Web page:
Asthma is a leading chronic disease. It is a major cause of disability and poor quality of life worldwide. As per statistics, asthma affects over 230 million people worldwide and around 26 million of them are Americans.
Most of the people who suffer from asthma find inhalers effective to regulate their symptoms, and around 5% of patients do not respond well to any treatment.
In a major breakthrough, scientists from Cardiff University, King’s College London and the Mayo Clinic in the US have discovered that protein molecules within the airways play a major role in asthma.
Tests revealed that asthma patients have far higher levels of proteins called calcium-sensing receptor (CaSR) as compared to healthy people. These proteins stimulate calcium-sensing receptors that trigger asthma attacks by further increasing the inflammation of the airways.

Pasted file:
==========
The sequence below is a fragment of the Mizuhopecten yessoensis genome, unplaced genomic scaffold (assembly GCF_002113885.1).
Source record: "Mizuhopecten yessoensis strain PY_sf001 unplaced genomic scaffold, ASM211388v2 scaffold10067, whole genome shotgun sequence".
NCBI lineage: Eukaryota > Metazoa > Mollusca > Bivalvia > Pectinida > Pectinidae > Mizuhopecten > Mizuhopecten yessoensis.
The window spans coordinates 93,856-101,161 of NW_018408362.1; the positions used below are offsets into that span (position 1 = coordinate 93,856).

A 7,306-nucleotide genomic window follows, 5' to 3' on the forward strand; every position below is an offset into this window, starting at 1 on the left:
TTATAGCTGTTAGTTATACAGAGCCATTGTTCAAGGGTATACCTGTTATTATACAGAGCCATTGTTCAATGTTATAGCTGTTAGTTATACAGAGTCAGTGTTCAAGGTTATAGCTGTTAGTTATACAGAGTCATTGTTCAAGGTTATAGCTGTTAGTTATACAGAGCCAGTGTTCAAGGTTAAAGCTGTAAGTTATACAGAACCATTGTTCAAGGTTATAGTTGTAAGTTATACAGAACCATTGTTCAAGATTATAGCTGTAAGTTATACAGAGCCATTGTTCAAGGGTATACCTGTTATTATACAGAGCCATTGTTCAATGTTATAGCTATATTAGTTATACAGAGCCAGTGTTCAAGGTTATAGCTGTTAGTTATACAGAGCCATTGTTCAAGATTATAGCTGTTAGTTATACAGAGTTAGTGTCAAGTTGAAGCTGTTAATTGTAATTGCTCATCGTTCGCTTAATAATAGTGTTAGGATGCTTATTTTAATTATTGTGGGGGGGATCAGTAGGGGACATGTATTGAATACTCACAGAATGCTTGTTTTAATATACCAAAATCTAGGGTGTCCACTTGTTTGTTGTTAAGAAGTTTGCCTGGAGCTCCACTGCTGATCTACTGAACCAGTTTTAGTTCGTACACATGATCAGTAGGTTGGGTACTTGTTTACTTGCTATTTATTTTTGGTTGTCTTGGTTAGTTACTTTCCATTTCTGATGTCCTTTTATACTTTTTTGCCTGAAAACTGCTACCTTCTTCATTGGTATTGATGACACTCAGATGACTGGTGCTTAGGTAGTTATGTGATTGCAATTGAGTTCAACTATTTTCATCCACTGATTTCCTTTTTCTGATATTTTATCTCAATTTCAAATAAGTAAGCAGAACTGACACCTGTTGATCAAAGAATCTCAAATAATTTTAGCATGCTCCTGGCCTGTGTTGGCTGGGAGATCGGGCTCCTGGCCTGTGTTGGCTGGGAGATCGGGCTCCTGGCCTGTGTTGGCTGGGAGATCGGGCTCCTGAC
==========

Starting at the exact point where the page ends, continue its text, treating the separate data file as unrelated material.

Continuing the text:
Interestingly, a drug known to block these proteins already exists, raising the hopes of an early and effective treatment for asthma patients. The scientists have used the drug calcityrol in mice and human tissues. The drug showed promising results as an asthma treatment by effectively reducing inflammation of the airways
However, scientists are making sure that this drug effectively cures asthma with minimum side effects. They plan to carry out clinical trials in a couple of years, and if they succeed in this, we may be few years away from a new treatment for asthma.